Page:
Morvern Lines with Iain Thornber

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The Rifle

The Rifle was a 15-ton, private steam yacht which sailed up and down Loch Arkaig in West Lochaber from 1861 until 1939.

She belonged to the Camerons of Lochiel, who owned Achnacarry Estate, and was used all the year round in the days before there was a road along the north side of the loch.

Angus Kennedy, captain of the Rifle. From a sketch drawn in 1869 by General Henry Crealock.

Her captain for many years was Angus Kennedy (1829-1907), the Achnacarry blacksmith. Angus was formerly head lock keeper and smith to the Caledonian Canal Commissioners at Corpach.

When Donald Cameron of Lochiel bought the Rifle in 1861, he engaged Angus to transfer her through the canal to Loch Lochy and then into the land-locked Loch Arkaig. This operation involved hauling the 40ft vessel out of the water at Clunes Bay, placing it on large wooden rollers, and pulling it with men and horses up the Dark Mile – a distance of just over two miles.

So successfully did Angus Kennedy accomplish this difficult task that Lochiel offered him a job, simply saying: ‘You will suit me, Angus.’  That’s how it was done in those days.

For 40 years Angus commanded the Rifle during which time he conveyed many famous stalking tenants and visitors up and down Loch Arkaig. The most notable was Queen Victoria, who came to Achnacarry in 1873, as a guest of Lochiel, while she was staying at Inverlochy Castle.

Mr Kennedy used to relate that, much to Lochiel’s annoyance, John Brown, the Queen’s personal attendant, gave orders to turn just at the point on the loch when the finest scenery was opening out. As a souvenir of this excursion, Angus kept the kettle used by the august guest for afternoon tea.

Queen Victoria recorded in her journal: ‘He [Lochiel] received us wearing his kilt and plaid just above the pier, and we all went on board the little steamer. The afternoon was beautiful, and lit up the fine scenery to the greatest advantage.

‘We went about half way up the Loch (which is 14 miles long), as we had not time to go farther, to the disappointment of Lochiel, who said it grew wilder and wilder higher up. To the left (as we went up) is the deer forest; to the right he has sheep.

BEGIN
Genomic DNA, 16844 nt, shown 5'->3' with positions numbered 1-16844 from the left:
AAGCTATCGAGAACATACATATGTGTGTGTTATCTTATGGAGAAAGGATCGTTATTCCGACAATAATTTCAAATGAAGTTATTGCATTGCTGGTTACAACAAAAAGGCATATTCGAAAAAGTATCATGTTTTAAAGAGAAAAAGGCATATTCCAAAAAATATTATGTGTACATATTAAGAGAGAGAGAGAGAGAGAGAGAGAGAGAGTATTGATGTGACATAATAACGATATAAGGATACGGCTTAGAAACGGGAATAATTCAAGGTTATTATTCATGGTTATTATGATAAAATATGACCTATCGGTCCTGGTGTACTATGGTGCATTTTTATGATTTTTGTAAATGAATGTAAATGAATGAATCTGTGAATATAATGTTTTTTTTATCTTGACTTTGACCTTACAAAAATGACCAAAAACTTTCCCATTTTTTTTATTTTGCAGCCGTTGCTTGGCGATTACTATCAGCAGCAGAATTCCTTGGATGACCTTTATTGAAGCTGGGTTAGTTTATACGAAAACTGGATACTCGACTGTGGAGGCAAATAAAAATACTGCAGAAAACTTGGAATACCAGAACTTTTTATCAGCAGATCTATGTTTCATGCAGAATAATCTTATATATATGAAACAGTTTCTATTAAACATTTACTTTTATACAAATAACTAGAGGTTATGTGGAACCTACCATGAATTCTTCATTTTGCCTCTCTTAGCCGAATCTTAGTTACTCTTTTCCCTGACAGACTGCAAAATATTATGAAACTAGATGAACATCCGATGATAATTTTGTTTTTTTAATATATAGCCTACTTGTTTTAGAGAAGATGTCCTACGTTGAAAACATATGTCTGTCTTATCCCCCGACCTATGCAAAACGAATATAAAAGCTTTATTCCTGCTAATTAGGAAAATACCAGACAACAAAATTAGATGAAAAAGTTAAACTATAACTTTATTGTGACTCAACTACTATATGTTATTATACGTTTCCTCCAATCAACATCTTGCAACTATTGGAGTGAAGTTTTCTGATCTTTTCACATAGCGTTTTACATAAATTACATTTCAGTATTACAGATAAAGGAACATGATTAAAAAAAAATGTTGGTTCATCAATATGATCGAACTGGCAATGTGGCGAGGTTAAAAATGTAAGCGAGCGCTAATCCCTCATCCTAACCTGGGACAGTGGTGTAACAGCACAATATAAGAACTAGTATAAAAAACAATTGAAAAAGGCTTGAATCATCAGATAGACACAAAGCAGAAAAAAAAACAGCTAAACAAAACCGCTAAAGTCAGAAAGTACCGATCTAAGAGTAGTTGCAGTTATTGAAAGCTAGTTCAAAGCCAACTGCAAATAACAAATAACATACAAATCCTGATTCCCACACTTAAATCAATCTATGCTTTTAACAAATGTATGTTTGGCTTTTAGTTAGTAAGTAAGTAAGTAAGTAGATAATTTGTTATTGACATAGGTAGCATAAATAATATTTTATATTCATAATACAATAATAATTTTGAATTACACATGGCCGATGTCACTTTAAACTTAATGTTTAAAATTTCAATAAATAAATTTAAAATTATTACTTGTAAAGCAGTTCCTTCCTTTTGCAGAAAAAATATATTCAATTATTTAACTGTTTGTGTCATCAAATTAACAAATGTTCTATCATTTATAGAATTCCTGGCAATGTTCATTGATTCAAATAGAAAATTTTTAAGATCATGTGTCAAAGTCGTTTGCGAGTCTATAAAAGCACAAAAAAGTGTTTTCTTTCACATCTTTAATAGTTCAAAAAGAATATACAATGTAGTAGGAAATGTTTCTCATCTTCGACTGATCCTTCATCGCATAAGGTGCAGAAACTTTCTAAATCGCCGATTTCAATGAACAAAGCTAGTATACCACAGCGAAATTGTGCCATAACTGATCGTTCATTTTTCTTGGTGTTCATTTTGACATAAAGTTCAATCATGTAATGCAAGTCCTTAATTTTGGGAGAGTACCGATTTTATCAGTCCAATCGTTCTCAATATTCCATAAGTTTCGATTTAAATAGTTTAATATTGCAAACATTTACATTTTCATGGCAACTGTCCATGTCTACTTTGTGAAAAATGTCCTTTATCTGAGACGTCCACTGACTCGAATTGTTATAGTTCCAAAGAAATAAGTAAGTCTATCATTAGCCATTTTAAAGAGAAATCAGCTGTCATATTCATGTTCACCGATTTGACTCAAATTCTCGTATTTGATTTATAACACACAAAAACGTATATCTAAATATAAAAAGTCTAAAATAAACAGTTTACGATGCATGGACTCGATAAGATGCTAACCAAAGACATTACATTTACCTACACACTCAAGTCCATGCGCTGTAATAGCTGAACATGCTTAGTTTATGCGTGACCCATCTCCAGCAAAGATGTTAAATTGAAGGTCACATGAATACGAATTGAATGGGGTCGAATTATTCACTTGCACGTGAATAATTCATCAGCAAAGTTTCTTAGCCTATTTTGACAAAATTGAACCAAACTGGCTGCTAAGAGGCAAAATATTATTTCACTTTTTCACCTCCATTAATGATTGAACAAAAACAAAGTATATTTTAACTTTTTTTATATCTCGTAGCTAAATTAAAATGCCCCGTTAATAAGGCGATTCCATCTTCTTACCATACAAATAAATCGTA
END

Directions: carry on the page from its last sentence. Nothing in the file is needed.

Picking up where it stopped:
‘It was, as General Ponsonby [the Queen’s private secretary] observed afterwards, a striking scene. “There was Lochiel,” as he said, “whose great-grand-uncle had been the real moving cause of the rising of 1745 – for without him Prince Charles would not have made the attempt – showing your majesty (whose great-great-grandfather he had striven to dethrone) the scenes made historical by Prince Charlie’s wanderings. It was a scene one could not look on unmoved”.’

The Rifle was a handsome little steel schooner built in Greenock for a Mr A Chaplin, who must have sold it to Lochiel almost immediately. Not only was it used for transporting stalking guests during the season but it also delivered mail and provisions throughout the year to the various houses along both sides of the loch and to the 10 or more families living at Kinlocharkaig and Glendessary.

In the early days the Rifle, known affectionately as ‘the yacht’,  would often anchor overnight in the upper reaches of the loch in order that the stalking party could sleep aboard to avoid wasting time steaming to and from Achnacarry. However, this came to an end after some years when the internal arrangements were rearranged to allow more cargo to be carried. Stalking parties were landed in a small boat. When they returned from the hill and wanted to be collected, they lit a fire on the beach to attract Angus’s attention.

Around 1933, when the road to Glendessary was upgraded to take motor vehicles, the Rifle was made redundant. She lay alongside the Achnacarry pier until she was partly scrapped and scuttled in shallow water.

Later, during the Second World War, when the commandos wanted to use the pier for training exercises, they pulled her into deeper water where she lay until 1986 when she was raised and transported to the Scottish Maritime Museum in Ayrshire where she awaits restoration.

Iain Thornber